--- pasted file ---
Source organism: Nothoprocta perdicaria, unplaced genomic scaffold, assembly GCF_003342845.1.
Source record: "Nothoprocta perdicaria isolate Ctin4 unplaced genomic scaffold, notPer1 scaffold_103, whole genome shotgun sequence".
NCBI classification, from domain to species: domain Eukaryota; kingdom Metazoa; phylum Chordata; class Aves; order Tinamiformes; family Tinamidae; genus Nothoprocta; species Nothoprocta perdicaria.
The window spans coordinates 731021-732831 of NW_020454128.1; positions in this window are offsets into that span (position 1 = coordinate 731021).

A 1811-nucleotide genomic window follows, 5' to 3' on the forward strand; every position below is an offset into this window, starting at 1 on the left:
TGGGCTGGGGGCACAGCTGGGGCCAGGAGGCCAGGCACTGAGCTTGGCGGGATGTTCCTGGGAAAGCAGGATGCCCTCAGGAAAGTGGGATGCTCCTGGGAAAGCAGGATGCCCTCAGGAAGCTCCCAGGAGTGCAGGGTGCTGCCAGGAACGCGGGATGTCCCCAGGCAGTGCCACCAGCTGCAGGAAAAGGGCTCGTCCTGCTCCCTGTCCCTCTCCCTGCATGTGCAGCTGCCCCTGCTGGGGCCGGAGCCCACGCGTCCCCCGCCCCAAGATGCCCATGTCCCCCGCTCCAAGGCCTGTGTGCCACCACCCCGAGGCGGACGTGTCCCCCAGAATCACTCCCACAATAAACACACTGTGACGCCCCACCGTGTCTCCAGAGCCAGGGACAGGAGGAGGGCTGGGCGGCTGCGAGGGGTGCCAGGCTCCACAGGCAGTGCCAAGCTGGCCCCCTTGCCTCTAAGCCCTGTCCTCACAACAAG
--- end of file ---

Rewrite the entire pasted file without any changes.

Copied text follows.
Source organism: Nothoprocta perdicaria, unplaced genomic scaffold, assembly GCF_003342845.1.
Source record: "Nothoprocta perdicaria isolate Ctin4 unplaced genomic scaffold, notPer1 scaffold_103, whole genome shotgun sequence".
NCBI classification, from domain to species: domain Eukaryota; kingdom Metazoa; phylum Chordata; class Aves; order Tinamiformes; family Tinamidae; genus Nothoprocta; species Nothoprocta perdicaria.
The window spans coordinates 731021-732831 of NW_020454128.1; positions in this window are offsets into that span (position 1 = coordinate 731021).

A 1811-nucleotide genomic window follows, 5' to 3' on the forward strand; every position below is an offset into this window, starting at 1 on the left:
TGGGCTGGGGGCACAGCTGGGGCCAGGAGGCCAGGCACTGAGCTTGGCGGGATGTTCCTGGGAAAGCAGGATGCCCTCAGGAAAGTGGGATGCTCCTGGGAAAGCAGGATGCCCTCAGGAAGCTCCCAGGAGTGCAGGGTGCTGCCAGGAACGCGGGATGTCCCCAGGCAGTGCCACCAGCTGCAGGAAAAGGGCTCGTCCTGCTCCCTGTCCCTCTCCCTGCATGTGCAGCTGCCCCTGCTGGGGCCGGAGCCCACGCGTCCCCCGCCCCAAGATGCCCATGTCCCCCGCTCCAAGGCCTGTGTGCCACCACCCCGAGGCGGACGTGTCCCCCAGAATCACTCCCACAATAAACACACTGTGACGCCCCACCGTGTCTCCAGAGCCAGGGACAGGAGGAGGGCTGGGCGGCTGCGAGGGGTGCCAGGCTCCACAGGCAGTGCCAAGCTGGCCCCCTTGCCTCTAAGCCCTGTCCTCACAACAAG